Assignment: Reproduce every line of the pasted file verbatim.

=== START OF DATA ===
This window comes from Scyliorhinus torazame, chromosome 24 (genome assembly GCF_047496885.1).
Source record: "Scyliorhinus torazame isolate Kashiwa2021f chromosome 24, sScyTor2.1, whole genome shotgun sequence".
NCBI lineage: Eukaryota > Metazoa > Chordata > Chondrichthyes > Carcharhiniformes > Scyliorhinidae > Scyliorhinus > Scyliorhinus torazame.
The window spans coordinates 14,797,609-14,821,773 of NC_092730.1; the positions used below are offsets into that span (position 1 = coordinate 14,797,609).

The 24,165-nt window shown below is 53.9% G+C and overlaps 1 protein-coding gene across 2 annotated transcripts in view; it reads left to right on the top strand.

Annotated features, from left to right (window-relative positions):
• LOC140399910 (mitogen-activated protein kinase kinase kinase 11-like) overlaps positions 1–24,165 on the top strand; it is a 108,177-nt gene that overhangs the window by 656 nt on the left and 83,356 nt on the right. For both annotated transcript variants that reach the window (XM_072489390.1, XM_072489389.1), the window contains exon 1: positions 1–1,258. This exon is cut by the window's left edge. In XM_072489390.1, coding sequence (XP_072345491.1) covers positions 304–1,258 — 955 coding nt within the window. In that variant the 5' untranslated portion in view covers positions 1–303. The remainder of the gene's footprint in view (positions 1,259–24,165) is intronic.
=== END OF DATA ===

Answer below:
This window comes from Scyliorhinus torazame, chromosome 24 (genome assembly GCF_047496885.1).
Source record: "Scyliorhinus torazame isolate Kashiwa2021f chromosome 24, sScyTor2.1, whole genome shotgun sequence".
NCBI lineage: Eukaryota > Metazoa > Chordata > Chondrichthyes > Carcharhiniformes > Scyliorhinidae > Scyliorhinus > Scyliorhinus torazame.
The window spans coordinates 14,797,609-14,821,773 of NC_092730.1; the positions used below are offsets into that span (position 1 = coordinate 14,797,609).

The 24,165-nt window shown below is 53.9% G+C and overlaps 1 protein-coding gene across 2 annotated transcripts in view; it reads left to right on the top strand.

Annotated features, from left to right (window-relative positions):
• LOC140399910 (mitogen-activated protein kinase kinase kinase 11-like) overlaps positions 1–24,165 on the top strand; it is a 108,177-nt gene that overhangs the window by 656 nt on the left and 83,356 nt on the right. For both annotated transcript variants that reach the window (XM_072489390.1, XM_072489389.1), the window contains exon 1: positions 1–1,258. This exon is cut by the window's left edge. In XM_072489390.1, coding sequence (XP_072345491.1) covers positions 304–1,258 — 955 coding nt within the window. In that variant the 5' untranslated portion in view covers positions 1–303. The remainder of the gene's footprint in view (positions 1,259–24,165) is intronic.